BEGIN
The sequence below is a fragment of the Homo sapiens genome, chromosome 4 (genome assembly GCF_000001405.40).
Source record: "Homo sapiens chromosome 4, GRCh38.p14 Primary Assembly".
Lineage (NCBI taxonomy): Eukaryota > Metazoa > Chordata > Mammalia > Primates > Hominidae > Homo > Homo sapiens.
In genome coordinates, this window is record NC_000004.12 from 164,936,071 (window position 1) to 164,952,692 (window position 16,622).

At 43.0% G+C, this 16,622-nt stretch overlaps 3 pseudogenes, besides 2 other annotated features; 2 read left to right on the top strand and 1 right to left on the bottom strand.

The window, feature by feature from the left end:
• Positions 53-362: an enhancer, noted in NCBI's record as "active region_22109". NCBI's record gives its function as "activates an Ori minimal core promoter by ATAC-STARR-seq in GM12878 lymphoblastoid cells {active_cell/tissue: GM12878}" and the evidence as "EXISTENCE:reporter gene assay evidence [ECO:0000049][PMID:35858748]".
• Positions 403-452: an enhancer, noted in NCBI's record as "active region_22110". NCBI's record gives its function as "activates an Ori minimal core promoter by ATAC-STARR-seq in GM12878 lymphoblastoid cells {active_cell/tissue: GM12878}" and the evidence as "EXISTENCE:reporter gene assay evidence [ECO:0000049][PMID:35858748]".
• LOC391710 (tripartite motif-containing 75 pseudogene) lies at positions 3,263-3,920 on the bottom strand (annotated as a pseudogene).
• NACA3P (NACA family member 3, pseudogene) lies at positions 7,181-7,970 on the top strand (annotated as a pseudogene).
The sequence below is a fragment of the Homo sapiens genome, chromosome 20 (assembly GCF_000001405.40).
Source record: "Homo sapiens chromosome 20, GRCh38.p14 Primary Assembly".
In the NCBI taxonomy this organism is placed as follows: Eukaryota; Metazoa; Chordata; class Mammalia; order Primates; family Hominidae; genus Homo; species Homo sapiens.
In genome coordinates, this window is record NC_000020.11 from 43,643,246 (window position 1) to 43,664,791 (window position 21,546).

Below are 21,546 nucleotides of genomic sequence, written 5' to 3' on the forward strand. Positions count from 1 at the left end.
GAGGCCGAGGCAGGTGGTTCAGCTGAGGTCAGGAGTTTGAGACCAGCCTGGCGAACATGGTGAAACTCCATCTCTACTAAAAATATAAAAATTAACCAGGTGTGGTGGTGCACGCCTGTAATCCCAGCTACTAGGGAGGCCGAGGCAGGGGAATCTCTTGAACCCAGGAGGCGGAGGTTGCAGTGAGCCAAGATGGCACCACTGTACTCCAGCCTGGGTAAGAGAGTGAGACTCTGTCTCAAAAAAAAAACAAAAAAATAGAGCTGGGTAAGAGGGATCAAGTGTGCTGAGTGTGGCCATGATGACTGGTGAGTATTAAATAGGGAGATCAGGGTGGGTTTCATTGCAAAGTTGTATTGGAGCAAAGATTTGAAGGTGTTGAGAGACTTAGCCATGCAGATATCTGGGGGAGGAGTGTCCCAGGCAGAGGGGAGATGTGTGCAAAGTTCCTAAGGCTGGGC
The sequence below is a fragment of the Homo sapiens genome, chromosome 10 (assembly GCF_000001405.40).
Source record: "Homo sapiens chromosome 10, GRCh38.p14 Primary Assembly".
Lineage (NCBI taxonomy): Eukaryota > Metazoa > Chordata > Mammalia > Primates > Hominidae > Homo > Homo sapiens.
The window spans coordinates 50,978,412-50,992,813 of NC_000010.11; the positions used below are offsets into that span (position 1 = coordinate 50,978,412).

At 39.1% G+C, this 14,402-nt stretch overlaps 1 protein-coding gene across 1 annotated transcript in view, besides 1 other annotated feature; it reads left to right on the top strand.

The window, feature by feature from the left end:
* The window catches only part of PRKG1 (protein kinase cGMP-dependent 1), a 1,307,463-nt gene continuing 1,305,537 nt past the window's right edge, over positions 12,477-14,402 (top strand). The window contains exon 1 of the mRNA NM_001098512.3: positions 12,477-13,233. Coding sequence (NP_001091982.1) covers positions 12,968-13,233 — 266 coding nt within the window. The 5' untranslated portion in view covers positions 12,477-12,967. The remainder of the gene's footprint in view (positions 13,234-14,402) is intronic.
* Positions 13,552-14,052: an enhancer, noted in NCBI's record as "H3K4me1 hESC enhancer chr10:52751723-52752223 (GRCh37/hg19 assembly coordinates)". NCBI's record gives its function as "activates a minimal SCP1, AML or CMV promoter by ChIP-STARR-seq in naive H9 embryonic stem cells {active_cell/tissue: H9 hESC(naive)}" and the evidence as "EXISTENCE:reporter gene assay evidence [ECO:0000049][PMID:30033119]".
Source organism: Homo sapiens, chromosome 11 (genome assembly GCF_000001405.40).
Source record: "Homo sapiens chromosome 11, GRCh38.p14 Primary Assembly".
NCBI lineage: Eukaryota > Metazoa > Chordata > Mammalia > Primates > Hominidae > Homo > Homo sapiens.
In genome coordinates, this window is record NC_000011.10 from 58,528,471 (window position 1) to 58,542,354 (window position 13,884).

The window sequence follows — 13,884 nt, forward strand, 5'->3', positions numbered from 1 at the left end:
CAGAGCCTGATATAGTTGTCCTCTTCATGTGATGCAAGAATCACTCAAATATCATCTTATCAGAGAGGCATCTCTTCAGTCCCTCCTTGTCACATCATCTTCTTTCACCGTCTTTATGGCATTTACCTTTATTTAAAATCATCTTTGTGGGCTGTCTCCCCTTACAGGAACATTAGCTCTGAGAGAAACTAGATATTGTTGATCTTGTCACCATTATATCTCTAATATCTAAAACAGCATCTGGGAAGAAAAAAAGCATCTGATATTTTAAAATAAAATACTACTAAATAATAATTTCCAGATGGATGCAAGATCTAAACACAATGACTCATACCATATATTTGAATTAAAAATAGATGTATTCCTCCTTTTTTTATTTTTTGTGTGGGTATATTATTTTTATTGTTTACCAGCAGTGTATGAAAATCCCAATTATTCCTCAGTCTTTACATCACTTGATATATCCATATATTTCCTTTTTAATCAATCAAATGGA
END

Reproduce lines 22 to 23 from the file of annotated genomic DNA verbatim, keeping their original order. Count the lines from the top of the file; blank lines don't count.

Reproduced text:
The window, feature by feature from the left end:
* The window catches only part of PRKG1 (protein kinase cGMP-dependent 1), a 1,307,463-nt gene continuing 1,305,537 nt past the window's right edge, over positions 12,477-14,402 (top strand). The window contains exon 1 of the mRNA NM_001098512.3: positions 12,477-13,233. Coding sequence (NP_001091982.1) covers positions 12,968-13,233 — 266 coding nt within the window. The 5' untranslated portion in view covers positions 12,477-12,967. The remainder of the gene's footprint in view (positions 13,234-14,402) is intronic.